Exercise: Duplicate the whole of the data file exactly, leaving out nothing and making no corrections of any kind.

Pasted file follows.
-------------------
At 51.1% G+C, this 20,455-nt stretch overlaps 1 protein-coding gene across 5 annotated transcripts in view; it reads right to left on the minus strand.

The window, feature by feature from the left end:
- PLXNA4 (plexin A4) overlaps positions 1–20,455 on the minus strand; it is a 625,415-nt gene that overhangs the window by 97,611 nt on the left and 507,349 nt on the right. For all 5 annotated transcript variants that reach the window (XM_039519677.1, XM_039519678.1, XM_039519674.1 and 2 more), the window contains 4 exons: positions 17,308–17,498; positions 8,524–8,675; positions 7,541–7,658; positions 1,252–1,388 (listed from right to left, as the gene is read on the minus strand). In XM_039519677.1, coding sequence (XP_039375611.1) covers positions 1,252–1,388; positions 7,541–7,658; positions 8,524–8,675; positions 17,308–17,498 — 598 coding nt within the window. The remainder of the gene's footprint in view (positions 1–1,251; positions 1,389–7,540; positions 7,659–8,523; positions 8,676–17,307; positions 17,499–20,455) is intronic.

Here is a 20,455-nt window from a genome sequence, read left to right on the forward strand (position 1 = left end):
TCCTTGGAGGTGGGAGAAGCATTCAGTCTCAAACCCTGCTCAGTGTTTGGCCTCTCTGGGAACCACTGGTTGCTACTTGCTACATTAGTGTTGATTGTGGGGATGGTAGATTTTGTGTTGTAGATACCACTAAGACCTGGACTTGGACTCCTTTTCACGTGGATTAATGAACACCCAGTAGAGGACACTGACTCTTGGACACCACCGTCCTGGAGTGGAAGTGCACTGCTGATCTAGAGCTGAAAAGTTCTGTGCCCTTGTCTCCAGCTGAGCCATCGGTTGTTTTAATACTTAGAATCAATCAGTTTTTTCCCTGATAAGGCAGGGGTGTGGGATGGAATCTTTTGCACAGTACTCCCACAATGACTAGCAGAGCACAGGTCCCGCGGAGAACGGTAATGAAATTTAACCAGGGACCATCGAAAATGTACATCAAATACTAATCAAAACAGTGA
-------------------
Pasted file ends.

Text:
At 51.1% G+C, this 20,455-nt stretch overlaps 1 protein-coding gene across 5 annotated transcripts in view; it reads right to left on the minus strand.

The window, feature by feature from the left end:
- PLXNA4 (plexin A4) overlaps positions 1–20,455 on the minus strand; it is a 625,415-nt gene that overhangs the window by 97,611 nt on the left and 507,349 nt on the right. For all 5 annotated transcript variants that reach the window (XM_039519677.1, XM_039519678.1, XM_039519674.1 and 2 more), the window contains 4 exons: positions 17,308–17,498; positions 8,524–8,675; positions 7,541–7,658; positions 1,252–1,388 (listed from right to left, as the gene is read on the minus strand). In XM_039519677.1, coding sequence (XP_039375611.1) covers positions 1,252–1,388; positions 7,541–7,658; positions 8,524–8,675; positions 17,308–17,498 — 598 coding nt within the window. The remainder of the gene's footprint in view (positions 1–1,251; positions 1,389–7,540; positions 7,659–8,523; positions 8,676–17,307; positions 17,499–20,455) is intronic.

Here is a 20,455-nt window from a genome sequence, read left to right on the forward strand (position 1 = left end):
TCCTTGGAGGTGGGAGAAGCATTCAGTCTCAAACCCTGCTCAGTGTTTGGCCTCTCTGGGAACCACTGGTTGCTACTTGCTACATTAGTGTTGATTGTGGGGATGGTAGATTTTGTGTTGTAGATACCACTAAGACCTGGACTTGGACTCCTTTTCACGTGGATTAATGAACACCCAGTAGAGGACACTGACTCTTGGACACCACCGTCCTGGAGTGGAAGTGCACTGCTGATCTAGAGCTGAAAAGTTCTGTGCCCTTGTCTCCAGCTGAGCCATCGGTTGTTTTAATACTTAGAATCAATCAGTTTTTTCCCTGATAAGGCAGGGGTGTGGGATGGAATCTTTTGCACAGTACTCCCACAATGACTAGCAGAGCACAGGTCCCGCGGAGAACGGTAATGAAATTTAACCAGGGACCATCGAAAATGTACATCAAATACTAATCAAAACAGTGA